First and foremost, Tesla says the lawsuit isn’t about money and they’d like Top Gear and the BBC to set the record straight on the Roadster. Pulling the segment off all official channels would be a start. Given the popularity of the motoring show, Tesla asserts they’ve tried repeatedly to get the BBC to reconsider showing and reshowing the clip, affirming there’s been enough negativity publicity to warrant their actions. They’ve even set up a Web page dedicated to the litigation, viewable HERE. For now, we wait to see how these events will unfold.
Never one to shy from speaking his mind, Tesla CEO Elon Musk has also gone on the offensive in a different matter, giving his two cents regarding a recent column that calls Tesla a “prime acquisition target.”
For as long as Tesla has been doing business, there have been deathwatches and critical analyses of the Palo Alto-based automaker. Recently, the Business Insider Web site hosted a column titled, “Why Electric Carmaker Tesla Motors Will Likely Be Acquired,” submitted by two University of Virginia students studying at the McIntire School of Commerce. Though the authors don’t appear to doubt Tesla’s products and ideals, they believe the company itself cannot carry on alone and would be ripe for takeover within the next three to five years.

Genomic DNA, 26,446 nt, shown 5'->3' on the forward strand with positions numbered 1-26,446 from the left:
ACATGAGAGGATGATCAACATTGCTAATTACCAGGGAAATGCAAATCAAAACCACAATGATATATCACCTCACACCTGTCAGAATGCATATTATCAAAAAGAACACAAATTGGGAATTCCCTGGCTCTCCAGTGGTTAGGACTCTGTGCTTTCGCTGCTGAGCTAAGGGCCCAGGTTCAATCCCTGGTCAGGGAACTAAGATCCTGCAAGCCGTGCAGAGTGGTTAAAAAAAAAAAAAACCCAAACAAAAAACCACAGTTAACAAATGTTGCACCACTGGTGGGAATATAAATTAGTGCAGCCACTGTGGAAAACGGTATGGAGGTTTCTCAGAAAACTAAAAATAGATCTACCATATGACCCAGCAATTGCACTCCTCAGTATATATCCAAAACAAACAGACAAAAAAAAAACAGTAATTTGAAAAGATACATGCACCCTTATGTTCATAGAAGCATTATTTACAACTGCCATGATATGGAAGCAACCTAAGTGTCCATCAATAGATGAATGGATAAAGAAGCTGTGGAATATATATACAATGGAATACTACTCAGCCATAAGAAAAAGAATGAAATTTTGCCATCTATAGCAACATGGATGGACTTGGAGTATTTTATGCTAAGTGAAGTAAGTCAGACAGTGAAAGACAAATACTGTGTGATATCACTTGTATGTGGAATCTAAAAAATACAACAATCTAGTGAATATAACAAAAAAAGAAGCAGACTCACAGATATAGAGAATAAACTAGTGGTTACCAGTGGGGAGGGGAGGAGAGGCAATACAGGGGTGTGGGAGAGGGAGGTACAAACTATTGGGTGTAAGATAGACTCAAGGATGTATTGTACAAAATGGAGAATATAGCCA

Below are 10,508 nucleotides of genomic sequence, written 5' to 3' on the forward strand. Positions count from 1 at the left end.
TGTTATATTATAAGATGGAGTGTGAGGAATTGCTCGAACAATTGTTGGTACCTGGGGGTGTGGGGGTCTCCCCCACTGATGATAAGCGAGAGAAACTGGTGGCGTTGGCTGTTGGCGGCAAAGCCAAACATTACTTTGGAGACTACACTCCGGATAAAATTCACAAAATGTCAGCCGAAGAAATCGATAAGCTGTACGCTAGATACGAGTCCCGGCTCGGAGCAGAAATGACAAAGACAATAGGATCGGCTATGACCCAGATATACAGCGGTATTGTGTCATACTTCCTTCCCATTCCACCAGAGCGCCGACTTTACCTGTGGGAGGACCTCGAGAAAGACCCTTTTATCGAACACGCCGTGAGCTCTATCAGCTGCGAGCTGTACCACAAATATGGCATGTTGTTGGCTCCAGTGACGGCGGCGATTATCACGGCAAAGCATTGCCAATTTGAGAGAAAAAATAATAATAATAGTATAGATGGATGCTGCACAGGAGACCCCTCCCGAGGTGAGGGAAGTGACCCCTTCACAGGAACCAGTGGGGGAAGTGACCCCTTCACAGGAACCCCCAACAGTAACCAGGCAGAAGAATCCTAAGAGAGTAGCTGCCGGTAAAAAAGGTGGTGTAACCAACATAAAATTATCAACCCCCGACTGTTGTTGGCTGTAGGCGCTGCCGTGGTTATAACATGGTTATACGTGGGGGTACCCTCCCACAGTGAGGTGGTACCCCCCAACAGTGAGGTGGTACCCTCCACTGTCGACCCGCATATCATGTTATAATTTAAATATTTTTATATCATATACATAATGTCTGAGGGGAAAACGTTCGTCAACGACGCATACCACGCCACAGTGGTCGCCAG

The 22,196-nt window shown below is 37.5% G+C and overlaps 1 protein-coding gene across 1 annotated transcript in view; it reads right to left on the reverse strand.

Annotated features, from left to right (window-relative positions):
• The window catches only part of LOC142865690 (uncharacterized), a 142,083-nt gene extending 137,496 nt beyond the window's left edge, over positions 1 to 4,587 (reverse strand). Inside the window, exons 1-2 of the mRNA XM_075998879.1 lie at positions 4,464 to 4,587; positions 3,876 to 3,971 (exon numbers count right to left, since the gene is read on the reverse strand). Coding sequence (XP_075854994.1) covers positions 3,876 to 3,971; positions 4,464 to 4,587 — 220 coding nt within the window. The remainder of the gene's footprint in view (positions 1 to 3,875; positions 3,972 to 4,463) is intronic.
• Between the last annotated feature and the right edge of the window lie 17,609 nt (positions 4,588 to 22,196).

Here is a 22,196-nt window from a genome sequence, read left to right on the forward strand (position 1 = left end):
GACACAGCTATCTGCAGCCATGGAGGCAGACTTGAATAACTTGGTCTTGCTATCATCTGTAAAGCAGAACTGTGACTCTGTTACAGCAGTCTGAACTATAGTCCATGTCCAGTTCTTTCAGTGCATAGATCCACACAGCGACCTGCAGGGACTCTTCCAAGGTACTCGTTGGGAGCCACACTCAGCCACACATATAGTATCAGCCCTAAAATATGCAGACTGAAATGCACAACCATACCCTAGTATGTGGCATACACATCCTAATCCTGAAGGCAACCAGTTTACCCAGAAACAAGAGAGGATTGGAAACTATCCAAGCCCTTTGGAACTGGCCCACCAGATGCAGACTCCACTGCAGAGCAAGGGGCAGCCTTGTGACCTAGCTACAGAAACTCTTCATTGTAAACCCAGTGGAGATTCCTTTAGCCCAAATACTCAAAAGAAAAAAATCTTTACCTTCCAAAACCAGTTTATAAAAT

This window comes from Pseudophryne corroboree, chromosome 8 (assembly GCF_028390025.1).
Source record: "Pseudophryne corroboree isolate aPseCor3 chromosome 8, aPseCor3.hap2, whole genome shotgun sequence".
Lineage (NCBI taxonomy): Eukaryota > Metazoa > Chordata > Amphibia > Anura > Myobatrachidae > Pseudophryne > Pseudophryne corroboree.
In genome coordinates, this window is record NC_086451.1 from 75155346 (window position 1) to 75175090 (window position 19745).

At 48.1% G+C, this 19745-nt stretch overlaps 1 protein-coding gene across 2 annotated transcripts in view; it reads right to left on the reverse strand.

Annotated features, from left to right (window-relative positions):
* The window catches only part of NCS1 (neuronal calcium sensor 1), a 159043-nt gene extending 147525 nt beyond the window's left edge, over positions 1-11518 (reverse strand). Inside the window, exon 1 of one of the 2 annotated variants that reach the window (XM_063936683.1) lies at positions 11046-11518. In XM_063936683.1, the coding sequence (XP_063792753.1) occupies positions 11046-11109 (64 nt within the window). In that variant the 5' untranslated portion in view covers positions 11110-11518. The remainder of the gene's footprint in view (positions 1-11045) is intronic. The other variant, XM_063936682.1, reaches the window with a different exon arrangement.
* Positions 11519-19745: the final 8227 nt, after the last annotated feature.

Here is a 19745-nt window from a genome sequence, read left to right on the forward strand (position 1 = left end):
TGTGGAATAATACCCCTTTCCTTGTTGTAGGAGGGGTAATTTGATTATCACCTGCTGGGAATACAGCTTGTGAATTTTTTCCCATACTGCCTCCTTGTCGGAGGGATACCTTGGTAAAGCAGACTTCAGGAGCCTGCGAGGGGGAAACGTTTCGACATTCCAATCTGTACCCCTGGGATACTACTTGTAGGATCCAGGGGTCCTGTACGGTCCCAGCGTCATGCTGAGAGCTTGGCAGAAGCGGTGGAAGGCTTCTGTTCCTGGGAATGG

Tesla boss Musk dismisses the Business Insider column, acknowledging the difficulty of entering the auto business, but stating Tesla can pull it off.
“Their analysis of Tesla is incredibly bad,” said Musk by e-mail to Automotive News. “Tesla is of course a potential takeover target, like almost all public companies. However, I’m also highly confident that we can succeed as an independent company.”
With the Model S in the pipeline and scheduled for full production in 2012, Tesla will need its all-electric family sedan to hit the ground running. Whether there’s a takeover or not, it’s simple really: no sales, no business.
Sources: Tesla, Automotive News (Subscription Required), Business Insider
By Benson Kong